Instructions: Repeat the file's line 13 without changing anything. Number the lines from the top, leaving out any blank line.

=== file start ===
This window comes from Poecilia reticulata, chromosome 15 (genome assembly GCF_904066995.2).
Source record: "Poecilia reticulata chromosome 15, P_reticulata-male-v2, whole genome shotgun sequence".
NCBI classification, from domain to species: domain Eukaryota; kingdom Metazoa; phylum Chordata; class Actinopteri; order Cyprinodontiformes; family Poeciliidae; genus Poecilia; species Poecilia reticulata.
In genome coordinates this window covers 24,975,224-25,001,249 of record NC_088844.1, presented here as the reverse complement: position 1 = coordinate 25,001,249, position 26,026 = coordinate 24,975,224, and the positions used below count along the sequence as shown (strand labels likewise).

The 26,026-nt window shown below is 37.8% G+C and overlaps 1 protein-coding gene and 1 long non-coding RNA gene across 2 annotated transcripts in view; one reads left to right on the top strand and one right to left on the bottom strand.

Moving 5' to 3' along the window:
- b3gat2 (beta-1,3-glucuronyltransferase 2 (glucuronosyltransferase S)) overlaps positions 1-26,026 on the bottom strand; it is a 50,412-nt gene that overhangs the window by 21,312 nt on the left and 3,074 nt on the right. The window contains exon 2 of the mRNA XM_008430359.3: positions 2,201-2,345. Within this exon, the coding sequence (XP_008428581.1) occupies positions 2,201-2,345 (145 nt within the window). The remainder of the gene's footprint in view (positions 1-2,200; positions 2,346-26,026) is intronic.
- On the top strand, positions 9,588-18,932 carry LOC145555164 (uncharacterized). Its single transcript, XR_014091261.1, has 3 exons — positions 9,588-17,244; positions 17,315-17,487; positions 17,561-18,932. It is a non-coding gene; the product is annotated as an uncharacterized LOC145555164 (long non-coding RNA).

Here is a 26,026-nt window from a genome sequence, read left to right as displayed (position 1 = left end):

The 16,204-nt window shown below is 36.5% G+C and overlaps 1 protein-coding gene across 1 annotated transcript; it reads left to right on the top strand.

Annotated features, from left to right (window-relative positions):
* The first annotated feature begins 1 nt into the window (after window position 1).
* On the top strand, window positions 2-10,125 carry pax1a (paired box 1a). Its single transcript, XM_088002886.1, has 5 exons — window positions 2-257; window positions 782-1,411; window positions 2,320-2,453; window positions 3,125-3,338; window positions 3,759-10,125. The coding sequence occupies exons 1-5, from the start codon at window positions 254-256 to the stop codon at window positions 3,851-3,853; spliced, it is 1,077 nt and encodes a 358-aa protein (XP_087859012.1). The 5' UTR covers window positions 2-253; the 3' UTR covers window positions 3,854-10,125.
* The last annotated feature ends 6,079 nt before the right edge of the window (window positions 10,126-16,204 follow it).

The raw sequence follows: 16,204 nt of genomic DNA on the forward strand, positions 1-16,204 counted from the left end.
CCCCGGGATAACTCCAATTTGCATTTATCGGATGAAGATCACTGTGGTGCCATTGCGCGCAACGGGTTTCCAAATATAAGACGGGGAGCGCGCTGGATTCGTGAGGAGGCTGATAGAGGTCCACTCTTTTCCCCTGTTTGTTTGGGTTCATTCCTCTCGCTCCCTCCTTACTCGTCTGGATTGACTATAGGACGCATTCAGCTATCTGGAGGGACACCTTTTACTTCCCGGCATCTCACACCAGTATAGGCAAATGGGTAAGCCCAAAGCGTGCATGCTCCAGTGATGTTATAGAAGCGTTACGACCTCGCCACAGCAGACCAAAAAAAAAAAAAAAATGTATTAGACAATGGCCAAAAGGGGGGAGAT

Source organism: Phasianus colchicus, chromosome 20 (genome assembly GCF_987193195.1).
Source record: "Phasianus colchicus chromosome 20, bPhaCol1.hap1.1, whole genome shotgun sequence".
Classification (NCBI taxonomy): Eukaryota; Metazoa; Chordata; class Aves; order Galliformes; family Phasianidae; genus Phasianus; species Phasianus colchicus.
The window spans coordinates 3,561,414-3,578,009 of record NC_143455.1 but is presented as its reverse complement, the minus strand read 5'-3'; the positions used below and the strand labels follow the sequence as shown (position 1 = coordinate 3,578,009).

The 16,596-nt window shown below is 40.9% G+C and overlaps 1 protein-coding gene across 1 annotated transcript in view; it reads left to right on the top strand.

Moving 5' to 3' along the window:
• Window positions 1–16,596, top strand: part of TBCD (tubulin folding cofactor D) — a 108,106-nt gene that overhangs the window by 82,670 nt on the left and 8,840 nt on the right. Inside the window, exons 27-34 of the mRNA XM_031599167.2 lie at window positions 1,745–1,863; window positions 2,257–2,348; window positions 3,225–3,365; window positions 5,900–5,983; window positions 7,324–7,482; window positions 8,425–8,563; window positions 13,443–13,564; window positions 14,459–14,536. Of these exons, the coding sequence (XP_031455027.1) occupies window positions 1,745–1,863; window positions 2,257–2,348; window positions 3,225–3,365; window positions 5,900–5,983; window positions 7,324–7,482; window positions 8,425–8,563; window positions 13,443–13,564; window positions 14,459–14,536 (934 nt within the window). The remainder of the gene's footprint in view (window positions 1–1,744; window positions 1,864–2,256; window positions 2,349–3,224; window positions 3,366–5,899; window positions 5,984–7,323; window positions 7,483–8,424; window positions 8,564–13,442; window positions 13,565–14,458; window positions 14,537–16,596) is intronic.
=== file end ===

* On the top strand, window positions 2-10,125 carry pax1a (paired box 1a). Its single transcript, XM_088002886.1, has 5 exons — window positions 2-257; window positions 782-1,411; window positions 2,320-2,453; window positions 3,125-3,338; window positions 3,759-10,125. The coding sequence occupies exons 1-5, from the start codon at window positions 254-256 to the stop codon at window positions 3,851-3,853; spliced, it is 1,077 nt and encodes a 358-aa protein (XP_087859012.1). The 5' UTR covers window positions 2-253; the 3' UTR covers window positions 3,854-10,125.